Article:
Ross and Fiore are tied at 41 percent, with 18 percent undecided, according to the poll conducted by Democratic polling firm Anzalone Liszt Grove Research.
“She has nowhere to go but down, and I have nowhere to go but up,” Ross said.
Ryan Hamilton, Fiore’s campaign manager, called it “more punch line than poll” to suggest Ross has gained 10 percentage points and Fiore has lost five since the April 4 primary “with no justification for the change.”
Fiore drew 46 percent of primary votes, compared with nearly 31 percent for Ross. A candidate could have sealed victory in the primary by receiving more than 50 percent of votes cast, but because no one crossed that threshold, the top two vote-getters in the field of nine will meet in a June 13 runoff.
The results suggest that while Fiore, a former state Assemblywoman, has greater name recognition, “Ross is clearly poised to grow her support as more voters become familiar with her over the coming weeks,” according to a summary of the results.
The poll was done from April 18 to 20 through live interviews with 280 likely general election voters. The poll has an expected margin of error of 5.8 percentage points.
When Ross was identified as a Democrat and Fiore was identified as a Republican, Ross polled at 47 percent to Fiore’s 44 percent, the results state. City elections are officially nonpartisan.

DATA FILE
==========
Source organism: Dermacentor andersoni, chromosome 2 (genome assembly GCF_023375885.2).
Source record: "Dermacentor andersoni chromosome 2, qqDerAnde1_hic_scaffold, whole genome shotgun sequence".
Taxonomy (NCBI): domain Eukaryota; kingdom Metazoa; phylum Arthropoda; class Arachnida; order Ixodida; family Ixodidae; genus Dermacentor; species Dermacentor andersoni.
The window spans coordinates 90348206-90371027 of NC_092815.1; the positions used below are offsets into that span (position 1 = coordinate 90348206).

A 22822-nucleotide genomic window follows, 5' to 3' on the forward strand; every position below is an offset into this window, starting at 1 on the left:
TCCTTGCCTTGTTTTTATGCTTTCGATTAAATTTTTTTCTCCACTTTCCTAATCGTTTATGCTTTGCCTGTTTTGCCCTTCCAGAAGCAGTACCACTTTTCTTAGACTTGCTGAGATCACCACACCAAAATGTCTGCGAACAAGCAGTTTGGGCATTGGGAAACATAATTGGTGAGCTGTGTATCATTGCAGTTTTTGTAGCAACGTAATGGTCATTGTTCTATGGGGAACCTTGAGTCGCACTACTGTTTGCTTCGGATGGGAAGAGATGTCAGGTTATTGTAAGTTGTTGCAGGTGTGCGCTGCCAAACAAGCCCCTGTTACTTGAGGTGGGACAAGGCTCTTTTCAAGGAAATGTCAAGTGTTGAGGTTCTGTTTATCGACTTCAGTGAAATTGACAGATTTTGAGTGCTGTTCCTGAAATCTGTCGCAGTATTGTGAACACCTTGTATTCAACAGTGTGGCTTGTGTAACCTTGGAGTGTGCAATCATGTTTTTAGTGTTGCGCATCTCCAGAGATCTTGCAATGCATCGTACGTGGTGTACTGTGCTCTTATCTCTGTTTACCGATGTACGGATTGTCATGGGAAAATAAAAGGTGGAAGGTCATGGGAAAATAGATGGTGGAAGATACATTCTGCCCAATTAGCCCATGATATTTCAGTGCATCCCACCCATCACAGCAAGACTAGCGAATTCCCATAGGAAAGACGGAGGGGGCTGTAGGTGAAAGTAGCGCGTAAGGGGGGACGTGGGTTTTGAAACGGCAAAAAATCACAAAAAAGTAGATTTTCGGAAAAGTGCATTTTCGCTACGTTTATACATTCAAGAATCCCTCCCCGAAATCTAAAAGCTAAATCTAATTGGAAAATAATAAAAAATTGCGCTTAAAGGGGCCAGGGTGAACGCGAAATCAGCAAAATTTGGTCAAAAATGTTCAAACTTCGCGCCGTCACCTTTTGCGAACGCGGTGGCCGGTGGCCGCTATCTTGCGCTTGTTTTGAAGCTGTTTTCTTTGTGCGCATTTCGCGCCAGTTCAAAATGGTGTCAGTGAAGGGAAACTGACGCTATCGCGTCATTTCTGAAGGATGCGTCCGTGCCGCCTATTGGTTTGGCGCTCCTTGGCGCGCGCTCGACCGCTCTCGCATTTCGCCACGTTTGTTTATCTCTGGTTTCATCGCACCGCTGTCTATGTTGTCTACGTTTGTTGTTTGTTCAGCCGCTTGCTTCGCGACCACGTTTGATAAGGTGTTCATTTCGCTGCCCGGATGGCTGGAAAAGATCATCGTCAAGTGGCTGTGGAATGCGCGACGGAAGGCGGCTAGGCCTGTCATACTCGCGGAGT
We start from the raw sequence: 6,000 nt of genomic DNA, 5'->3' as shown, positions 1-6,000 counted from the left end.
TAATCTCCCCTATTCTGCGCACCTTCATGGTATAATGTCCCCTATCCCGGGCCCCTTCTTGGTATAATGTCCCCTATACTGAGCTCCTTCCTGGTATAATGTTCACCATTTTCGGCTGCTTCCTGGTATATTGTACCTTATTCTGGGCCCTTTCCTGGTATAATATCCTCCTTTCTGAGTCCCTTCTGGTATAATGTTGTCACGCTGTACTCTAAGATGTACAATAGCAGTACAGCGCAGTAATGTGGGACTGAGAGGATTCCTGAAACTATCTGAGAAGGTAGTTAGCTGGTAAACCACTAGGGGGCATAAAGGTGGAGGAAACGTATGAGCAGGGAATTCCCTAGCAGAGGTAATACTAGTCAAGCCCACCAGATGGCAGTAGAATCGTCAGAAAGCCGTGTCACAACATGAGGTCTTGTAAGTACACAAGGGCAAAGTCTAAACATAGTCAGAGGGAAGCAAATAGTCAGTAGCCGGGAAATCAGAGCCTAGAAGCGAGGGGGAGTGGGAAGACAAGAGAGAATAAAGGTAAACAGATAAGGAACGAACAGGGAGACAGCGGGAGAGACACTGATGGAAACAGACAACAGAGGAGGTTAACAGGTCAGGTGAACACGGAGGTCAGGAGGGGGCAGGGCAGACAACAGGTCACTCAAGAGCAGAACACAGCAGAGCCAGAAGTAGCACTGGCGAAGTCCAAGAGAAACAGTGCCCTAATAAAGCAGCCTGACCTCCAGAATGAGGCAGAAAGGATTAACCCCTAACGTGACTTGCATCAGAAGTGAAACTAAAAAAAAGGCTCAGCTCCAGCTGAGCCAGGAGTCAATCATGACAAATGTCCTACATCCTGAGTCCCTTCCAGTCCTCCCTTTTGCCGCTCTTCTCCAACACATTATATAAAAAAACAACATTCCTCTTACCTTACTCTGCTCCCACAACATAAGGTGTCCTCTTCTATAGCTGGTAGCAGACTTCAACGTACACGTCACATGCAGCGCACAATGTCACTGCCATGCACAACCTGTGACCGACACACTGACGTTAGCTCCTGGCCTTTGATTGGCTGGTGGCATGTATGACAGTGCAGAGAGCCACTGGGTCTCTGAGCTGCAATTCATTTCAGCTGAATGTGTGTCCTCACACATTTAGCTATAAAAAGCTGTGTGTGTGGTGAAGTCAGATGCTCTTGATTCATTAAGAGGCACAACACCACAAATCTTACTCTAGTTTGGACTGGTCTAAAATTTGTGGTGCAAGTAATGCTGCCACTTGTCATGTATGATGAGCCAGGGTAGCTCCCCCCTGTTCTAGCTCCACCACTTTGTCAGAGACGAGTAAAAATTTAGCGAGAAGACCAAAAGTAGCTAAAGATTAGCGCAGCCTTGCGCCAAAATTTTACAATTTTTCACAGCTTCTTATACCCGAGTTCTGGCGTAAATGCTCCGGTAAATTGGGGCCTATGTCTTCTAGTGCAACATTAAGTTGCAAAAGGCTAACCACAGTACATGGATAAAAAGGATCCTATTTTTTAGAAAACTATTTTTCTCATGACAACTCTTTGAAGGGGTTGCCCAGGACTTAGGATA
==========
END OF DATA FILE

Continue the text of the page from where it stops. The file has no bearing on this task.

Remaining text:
Hamilton pointed to the district’s trend of backing GOP candidates, including President Donald Trump and former U.S. Senate candidate Joe Heck in November, as an indication Fiore has the advantage.
“If Kelli Ross thinks there’s an advantage to being a Democrat in a district like that, it’s even more proof the poll is not worth the paper it’s printed on,” Hamilton said.
Public Policy Polling conducted a poll in early March, a month before the primary, in which 36 percent of respondents favored Fiore and 27 percent favored Ross.
Early voting begins May 27.
Contact Jamie Munks at firstname.lastname@example.org or 702-383-0340. Follow @JamieMunksRJ on Twitter.